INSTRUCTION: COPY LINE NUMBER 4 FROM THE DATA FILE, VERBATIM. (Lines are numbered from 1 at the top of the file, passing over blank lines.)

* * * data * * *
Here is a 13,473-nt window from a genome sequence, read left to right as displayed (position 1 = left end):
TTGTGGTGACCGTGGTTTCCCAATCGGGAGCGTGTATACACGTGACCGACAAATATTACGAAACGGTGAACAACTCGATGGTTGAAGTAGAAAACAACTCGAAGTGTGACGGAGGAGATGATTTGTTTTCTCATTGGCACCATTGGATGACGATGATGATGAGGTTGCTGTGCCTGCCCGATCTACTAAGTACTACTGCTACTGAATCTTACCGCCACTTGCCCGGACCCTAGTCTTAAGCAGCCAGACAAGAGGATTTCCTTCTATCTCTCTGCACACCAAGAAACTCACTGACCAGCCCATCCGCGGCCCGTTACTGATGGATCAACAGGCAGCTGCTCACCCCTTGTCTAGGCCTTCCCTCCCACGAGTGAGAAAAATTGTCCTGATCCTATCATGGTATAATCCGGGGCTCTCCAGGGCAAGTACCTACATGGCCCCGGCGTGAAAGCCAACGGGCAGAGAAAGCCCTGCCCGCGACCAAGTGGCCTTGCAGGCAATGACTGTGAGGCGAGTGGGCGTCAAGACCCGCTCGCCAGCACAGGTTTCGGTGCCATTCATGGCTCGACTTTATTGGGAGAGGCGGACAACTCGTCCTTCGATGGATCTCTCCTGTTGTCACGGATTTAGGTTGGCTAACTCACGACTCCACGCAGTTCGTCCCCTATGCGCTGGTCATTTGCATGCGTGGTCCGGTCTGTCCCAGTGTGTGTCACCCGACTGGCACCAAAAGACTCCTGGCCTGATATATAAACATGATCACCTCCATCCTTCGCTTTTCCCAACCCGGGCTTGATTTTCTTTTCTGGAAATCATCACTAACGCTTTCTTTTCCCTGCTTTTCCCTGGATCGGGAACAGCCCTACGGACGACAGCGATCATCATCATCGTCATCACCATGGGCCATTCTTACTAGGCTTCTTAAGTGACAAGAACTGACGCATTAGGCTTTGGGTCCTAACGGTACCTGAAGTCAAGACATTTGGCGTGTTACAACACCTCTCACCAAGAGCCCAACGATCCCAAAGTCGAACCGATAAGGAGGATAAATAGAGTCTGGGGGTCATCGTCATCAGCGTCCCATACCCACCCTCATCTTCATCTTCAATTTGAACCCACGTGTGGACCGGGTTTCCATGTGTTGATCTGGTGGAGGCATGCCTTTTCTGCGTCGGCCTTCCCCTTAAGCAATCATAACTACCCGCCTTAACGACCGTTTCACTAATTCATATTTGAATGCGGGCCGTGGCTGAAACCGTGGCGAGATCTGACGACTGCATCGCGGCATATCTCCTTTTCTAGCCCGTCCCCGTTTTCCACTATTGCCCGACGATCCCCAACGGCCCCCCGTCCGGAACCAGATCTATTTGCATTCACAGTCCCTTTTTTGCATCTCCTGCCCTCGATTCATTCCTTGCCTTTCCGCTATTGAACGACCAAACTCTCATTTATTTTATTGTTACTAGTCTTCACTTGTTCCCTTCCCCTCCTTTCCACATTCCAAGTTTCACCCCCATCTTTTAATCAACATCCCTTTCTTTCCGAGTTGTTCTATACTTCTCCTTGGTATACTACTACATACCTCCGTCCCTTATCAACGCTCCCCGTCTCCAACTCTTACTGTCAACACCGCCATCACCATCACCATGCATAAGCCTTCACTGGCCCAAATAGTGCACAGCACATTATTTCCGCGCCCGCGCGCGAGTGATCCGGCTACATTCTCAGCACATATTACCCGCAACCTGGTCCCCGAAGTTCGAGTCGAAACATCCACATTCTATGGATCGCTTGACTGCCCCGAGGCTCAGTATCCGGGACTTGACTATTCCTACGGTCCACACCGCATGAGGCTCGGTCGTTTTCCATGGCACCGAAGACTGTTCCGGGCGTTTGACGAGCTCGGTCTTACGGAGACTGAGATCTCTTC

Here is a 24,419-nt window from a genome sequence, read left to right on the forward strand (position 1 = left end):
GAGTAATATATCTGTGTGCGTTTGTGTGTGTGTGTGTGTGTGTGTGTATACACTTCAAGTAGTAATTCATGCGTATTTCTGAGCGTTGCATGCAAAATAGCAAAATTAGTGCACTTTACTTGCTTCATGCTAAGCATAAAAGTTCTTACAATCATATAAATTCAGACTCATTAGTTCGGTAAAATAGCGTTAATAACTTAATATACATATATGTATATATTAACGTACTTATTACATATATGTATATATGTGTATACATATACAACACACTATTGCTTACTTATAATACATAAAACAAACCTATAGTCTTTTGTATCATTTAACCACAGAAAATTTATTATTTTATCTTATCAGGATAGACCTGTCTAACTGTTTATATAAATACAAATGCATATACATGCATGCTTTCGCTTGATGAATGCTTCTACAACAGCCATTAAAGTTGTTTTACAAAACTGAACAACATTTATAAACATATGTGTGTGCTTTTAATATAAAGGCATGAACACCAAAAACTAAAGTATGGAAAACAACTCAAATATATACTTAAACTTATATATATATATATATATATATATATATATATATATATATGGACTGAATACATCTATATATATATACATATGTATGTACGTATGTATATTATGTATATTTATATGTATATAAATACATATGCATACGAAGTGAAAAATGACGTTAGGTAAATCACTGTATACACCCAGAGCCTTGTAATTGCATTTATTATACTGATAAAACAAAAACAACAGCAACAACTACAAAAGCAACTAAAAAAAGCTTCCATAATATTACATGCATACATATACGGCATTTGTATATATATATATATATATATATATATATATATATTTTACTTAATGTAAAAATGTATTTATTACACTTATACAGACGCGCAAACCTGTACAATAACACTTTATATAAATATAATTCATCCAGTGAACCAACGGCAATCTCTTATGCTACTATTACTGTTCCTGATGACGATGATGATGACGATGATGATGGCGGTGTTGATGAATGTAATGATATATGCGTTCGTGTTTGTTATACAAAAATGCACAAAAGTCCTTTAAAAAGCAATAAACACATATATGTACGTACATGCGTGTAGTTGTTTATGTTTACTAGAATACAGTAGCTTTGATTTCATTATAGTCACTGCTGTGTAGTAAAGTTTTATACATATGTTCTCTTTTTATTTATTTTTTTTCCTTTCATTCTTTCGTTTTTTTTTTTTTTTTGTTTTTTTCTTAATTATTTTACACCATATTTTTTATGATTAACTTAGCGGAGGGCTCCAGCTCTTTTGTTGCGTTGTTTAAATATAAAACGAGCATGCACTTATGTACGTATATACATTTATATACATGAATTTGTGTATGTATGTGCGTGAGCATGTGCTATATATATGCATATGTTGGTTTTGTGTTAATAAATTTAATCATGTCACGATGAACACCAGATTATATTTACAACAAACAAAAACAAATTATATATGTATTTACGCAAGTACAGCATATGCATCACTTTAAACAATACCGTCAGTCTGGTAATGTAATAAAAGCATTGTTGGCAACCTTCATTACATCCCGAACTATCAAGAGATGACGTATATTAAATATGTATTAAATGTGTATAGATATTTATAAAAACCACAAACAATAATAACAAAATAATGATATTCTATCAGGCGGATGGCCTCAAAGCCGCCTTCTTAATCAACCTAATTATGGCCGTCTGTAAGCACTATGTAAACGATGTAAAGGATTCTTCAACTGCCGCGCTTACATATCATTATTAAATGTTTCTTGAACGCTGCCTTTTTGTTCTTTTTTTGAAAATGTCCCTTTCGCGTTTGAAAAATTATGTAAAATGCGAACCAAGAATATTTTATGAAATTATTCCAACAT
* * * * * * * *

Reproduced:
GAGTAATATATCTGTGTGCGTTTGTGTGTGTGTGTGTGTGTGTGTGTATACACTTCAAGTAGTAATTCATGCGTATTTCTGAGCGTTGCATGCAAAATAGCAAAATTAGTGCACTTTACTTGCTTCATGCTAAGCATAAAAGTTCTTACAATCATATAAATTCAGACTCATTAGTTCGGTAAAATAGCGTTAATAACTTAATATACATATATGTATATATTAACGTACTTATTACATATATGTATATATGTGTATACATATACAACACACTATTGCTTACTTATAATACATAAAACAAACCTATAGTCTTTTGTATCATTTAACCACAGAAAATTTATTATTTTATCTTATCAGGATAGACCTGTCTAACTGTTTATATAAATACAAATGCATATACATGCATGCTTTCGCTTGATGAATGCTTCTACAACAGCCATTAAAGTTGTTTTACAAAACTGAACAACATTTATAAACATATGTGTGTGCTTTTAATATAAAGGCATGAACACCAAAAACTAAAGTATGGAAAACAACTCAAATATATACTTAAACTTATATATATATATATATATATATATATATATATATATATATGGACTGAATACATCTATATATATATACATATGTATGTACGTATGTATATTATGTATATTTATATGTATATAAATACATATGCATACGAAGTGAAAAATGACGTTAGGTAAATCACTGTATACACCCAGAGCCTTGTAATTGCATTTATTATACTGATAAAACAAAAACAACAGCAACAACTACAAAAGCAACTAAAAAAAGCTTCCATAATATTACATGCATACATATACGGCATTTGTATATATATATATATATATATATATATATATATATTTTACTTAATGTAAAAATGTATTTATTACACTTATACAGACGCGCAAACCTGTACAATAACACTTTATATAAATATAATTCATCCAGTGAACCAACGGCAATCTCTTATGCTACTATTACTGTTCCTGATGACGATGATGATGACGATGATGATGGCGGTGTTGATGAATGTAATGATATATGCGTTCGTGTTTGTTATACAAAAATGCACAAAAGTCCTTTAAAAAGCAATAAACACATATATGTACGTACATGCGTGTAGTTGTTTATGTTTACTAGAATACAGTAGCTTTGATTTCATTATAGTCACTGCTGTGTAGTAAAGTTTTATACATATGTTCTCTTTTTATTTATTTTTTTTCCTTTCATTCTTTCGTTTTTTTTTTTTTTTTGTTTTTTTCTTAATTATTTTACACCATATTTTTTATGATTAACTTAGCGGAGGGCTCCAGCTCTTTTGTTGCGTTGTTTAAATATAAAACGAGCATGCACTTATGTACGTATATACATTTATATACATGAATTTGTGTATGTATGTGCGTGAGCATGTGCTATATATATGCATATGTTGGTTTTGTGTTAATAAATTTAATCATGTCACGATGAACACCAGATTATATTTACAACAAACAAAAACAAATTATATATGTATTTACGCAAGTACAGCATATGCATCACTTTAAACAATACCGTCAGTCTGGTAATGTAATAAAAGCATTGTTGGCAACCTTCATTACATCCCGAACTATCAAGAGATGACGTATATTAAATATGTATTAAATGTGTATAGATATTTATAAAAACCACAAACAATAATAACAAAATAATGATATTCTATCAGGCGGATGGCCTCAAAGCCGCCTTCTTAATCAACCTAATTATGGCCGTCTGTAAGCACTATGTAAACGATGTAAAGGATTCTTCAACTGCCGCGCTTACATATCATTATTAAATGTTTCTTGAACGCTGCCTTTTTGTTCTTTTTTTGAAAATGTCCCTTTCGCGTTTGAAAAATTATGTAAAATGCGAACCAAGAATATTTTATGAAATTATTCCAACAT